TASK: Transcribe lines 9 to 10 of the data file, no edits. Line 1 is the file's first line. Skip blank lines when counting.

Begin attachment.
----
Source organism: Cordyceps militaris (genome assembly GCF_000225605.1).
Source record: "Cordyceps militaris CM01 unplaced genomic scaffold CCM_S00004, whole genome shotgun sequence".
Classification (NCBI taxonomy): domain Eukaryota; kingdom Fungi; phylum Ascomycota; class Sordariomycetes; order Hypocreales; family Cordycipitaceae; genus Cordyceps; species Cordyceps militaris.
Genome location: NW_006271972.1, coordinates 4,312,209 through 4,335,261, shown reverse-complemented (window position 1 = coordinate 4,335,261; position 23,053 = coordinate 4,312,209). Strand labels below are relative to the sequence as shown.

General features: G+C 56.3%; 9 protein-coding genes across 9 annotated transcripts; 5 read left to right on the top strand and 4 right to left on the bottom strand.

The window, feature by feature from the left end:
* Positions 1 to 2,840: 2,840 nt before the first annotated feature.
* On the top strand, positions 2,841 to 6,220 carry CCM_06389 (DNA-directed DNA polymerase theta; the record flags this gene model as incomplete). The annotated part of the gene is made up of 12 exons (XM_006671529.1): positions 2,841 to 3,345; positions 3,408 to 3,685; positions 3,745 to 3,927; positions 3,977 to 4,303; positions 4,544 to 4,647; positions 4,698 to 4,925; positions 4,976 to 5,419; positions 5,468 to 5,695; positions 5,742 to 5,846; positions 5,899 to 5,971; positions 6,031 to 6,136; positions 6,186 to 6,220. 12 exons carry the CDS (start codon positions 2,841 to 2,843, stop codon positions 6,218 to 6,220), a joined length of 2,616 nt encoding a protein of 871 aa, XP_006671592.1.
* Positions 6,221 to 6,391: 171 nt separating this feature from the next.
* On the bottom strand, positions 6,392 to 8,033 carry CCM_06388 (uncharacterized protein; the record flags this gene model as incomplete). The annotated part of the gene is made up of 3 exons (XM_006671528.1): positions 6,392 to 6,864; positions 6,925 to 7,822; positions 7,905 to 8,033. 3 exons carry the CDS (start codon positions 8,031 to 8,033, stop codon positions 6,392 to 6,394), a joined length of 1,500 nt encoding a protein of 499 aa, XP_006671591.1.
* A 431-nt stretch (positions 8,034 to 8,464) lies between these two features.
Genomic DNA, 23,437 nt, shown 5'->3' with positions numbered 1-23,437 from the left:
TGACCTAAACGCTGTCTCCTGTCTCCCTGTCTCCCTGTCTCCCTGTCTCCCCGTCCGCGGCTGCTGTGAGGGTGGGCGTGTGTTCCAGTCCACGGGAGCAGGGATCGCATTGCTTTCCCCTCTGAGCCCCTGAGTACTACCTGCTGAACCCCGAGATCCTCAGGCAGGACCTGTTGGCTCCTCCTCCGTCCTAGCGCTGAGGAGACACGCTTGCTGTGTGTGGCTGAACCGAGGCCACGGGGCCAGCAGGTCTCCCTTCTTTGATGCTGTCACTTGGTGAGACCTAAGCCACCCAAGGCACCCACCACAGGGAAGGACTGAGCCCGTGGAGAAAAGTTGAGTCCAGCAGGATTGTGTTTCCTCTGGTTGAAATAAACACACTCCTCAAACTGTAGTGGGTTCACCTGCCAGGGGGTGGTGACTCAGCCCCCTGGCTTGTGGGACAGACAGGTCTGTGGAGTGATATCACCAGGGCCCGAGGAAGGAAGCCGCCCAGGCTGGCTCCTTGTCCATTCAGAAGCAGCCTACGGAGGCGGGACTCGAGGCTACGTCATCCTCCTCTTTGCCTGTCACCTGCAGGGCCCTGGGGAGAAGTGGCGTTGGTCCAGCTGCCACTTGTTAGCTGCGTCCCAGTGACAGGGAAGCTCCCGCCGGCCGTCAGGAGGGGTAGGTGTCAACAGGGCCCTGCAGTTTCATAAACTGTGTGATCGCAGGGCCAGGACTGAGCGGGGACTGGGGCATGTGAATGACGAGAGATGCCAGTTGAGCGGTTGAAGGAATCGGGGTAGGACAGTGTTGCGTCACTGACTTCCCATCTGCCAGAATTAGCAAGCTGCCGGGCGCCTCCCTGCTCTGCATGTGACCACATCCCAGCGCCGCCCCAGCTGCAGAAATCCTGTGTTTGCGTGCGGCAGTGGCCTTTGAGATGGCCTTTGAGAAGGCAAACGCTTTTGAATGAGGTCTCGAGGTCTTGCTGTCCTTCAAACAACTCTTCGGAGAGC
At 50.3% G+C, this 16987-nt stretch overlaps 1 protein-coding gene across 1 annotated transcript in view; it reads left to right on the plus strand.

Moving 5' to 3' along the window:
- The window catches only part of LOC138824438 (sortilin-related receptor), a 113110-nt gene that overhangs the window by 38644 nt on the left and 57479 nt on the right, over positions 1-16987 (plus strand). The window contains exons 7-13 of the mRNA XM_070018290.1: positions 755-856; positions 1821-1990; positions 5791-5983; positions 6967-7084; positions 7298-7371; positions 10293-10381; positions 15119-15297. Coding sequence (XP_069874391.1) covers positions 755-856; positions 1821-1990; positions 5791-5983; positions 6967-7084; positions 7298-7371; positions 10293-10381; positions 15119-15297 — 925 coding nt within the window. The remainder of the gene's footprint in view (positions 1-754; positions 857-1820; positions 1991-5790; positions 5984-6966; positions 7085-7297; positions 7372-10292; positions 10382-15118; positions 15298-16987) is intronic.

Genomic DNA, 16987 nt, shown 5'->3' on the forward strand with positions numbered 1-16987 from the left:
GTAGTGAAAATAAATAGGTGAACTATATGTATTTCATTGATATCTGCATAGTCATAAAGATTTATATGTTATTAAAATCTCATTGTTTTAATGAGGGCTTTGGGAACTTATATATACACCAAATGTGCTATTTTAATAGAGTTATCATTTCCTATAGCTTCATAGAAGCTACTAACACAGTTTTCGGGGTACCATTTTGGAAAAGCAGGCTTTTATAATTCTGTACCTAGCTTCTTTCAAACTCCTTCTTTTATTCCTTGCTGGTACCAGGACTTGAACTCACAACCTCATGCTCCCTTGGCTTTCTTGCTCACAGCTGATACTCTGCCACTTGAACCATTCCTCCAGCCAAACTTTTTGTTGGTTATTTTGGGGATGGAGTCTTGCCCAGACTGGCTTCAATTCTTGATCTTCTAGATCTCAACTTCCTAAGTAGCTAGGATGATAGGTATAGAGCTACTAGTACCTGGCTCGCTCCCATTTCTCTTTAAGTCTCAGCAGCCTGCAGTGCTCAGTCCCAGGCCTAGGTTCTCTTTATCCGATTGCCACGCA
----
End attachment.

* Positions 6,221 to 6,391: 171 nt separating this feature from the next.
* On the bottom strand, positions 6,392 to 8,033 carry CCM_06388 (uncharacterized protein; the record flags this gene model as incomplete). The annotated part of the gene is made up of 3 exons (XM_006671528.1): positions 6,392 to 6,864; positions 6,925 to 7,822; positions 7,905 to 8,033. 3 exons carry the CDS (start codon positions 8,031 to 8,033, stop codon positions 6,392 to 6,394), a joined length of 1,500 nt encoding a protein of 499 aa, XP_006671591.1.